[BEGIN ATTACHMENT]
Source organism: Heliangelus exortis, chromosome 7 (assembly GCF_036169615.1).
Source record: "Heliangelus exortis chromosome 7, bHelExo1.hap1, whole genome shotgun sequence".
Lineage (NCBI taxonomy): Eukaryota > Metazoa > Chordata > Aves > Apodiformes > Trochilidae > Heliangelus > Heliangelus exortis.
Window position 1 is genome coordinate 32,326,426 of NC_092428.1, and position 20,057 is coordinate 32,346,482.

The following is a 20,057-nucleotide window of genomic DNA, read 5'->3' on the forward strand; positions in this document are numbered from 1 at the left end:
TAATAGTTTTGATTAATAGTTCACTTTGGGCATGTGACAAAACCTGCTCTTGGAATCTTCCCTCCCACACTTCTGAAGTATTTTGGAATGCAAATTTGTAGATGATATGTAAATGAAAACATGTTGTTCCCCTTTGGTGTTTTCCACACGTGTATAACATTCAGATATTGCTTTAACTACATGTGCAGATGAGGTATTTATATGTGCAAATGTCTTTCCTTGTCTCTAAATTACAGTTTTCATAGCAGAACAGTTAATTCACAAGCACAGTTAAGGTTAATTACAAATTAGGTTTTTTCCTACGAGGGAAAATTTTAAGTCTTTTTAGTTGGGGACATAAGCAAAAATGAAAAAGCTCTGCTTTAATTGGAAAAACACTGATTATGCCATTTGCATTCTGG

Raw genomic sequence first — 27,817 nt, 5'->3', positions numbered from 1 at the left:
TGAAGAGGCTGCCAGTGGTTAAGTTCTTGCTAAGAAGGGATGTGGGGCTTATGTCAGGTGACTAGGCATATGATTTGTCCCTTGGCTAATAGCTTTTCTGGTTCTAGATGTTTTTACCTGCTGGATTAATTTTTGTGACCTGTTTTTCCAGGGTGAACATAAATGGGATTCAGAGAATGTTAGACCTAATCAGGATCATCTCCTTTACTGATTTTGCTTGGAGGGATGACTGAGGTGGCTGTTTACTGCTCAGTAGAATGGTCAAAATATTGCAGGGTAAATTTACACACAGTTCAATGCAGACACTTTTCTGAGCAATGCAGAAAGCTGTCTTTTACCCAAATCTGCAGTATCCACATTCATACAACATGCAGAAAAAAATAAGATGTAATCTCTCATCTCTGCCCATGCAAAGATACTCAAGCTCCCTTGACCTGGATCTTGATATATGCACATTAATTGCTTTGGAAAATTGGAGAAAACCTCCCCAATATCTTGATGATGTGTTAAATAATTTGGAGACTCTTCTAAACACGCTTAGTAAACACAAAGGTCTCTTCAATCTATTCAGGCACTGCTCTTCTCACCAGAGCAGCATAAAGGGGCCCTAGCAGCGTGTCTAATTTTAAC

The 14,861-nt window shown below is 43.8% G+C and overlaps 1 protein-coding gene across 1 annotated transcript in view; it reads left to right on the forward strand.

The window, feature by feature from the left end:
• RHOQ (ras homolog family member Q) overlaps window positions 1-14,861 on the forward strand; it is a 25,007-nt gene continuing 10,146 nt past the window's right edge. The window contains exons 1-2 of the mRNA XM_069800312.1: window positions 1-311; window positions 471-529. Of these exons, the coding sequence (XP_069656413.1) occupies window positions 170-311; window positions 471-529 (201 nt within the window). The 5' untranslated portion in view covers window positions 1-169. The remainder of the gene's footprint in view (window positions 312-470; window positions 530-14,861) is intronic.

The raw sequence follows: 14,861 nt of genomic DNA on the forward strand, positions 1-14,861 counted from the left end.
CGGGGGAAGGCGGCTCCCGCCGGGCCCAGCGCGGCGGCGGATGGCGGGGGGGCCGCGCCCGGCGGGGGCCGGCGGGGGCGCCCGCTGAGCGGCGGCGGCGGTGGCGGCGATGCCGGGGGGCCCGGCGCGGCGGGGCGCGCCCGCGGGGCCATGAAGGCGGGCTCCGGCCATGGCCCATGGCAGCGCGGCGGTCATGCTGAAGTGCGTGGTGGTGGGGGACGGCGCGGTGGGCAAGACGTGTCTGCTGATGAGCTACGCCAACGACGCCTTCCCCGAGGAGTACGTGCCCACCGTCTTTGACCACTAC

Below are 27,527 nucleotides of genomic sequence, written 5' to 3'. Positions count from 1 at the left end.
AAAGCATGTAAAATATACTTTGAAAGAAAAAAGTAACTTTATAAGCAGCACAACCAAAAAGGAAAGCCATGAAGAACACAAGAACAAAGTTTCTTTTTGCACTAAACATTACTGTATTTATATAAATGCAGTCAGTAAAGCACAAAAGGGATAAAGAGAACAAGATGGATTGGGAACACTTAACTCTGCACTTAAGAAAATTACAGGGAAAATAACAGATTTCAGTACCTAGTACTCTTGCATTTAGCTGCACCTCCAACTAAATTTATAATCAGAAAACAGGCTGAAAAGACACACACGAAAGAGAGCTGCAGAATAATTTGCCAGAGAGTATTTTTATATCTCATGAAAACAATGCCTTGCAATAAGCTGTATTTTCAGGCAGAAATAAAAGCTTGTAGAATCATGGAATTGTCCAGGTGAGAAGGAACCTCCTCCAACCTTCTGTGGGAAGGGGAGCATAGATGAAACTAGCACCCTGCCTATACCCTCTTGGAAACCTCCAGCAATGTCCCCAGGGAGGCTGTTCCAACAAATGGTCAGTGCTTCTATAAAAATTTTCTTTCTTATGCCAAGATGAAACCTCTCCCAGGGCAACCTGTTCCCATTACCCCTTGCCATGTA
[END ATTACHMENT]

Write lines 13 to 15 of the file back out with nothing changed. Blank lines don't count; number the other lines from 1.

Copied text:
CGGGGGAAGGCGGCTCCCGCCGGGCCCAGCGCGGCGGCGGATGGCGGGGGGGCCGCGCCCGGCGGGGGCCGGCGGGGGCGCCCGCTGAGCGGCGGCGGCGGTGGCGGCGATGCCGGGGGGCCCGGCGCGGCGGGGCGCGCCCGCGGGGCCATGAAGGCGGGCTCCGGCCATGGCCCATGGCAGCGCGGCGGTCATGCTGAAGTGCGTGGTGGTGGGGGACGGCGCGGTGGGCAAGACGTGTCTGCTGATGAGCTACGCCAACGACGCCTTCCCCGAGGAGTACGTGCCCACCGTCTTTGACCACTAC

Below are 27,527 nucleotides of genomic sequence, written 5' to 3'. Positions count from 1 at the left end.
AAAGCATGTAAAATATACTTTGAAAGAAAAAAGTAACTTTATAAGCAGCACAACCAAAAAGGAAAGCCATGAAGAACACAAGAACAAAGTTTCTTTTTGCACTAAACATTACTGTATTTATATAAATGCAGTCAGTAAAGCACAAAAGGGATAAAGAGAACAAGATGGATTGGGAACACTTAACTCTGCACTTAAGAAAATTACAGGGAAAATAACAGATTTCAGTACCTAGTACTCTTGCATTTAGCTGCACCTCCAACTAAATTTATAATCAGAAAACAGGCTGAAAAGACACACACGAAAGAGAGCTGCAGAATAATTTGCCAGAGAGTATTTTTATATCTCATGAAAACAATGCCTTGCAATAAGCTGTATTTTCAGGCAGAAATAAAAGCTTGTAGAATCATGGAATTGTCCAGGTGAGAAGGAACCTCCTCCAACCTTCTGTGGGAAGGGGAGCATAGATGAAACTAGCACCCTGCCTATACCCTCTTGGAAACCTCCAGCAATGTCCCCAGGGAGGCTGTTCCAACAAATGGTCAGTGCTTCTATAAAAATTTTCTTTCTTATGCCAAGATGAAACCTCTCCCAGGGCAACCTGTTCCCATTACCCCTTGCCATGTA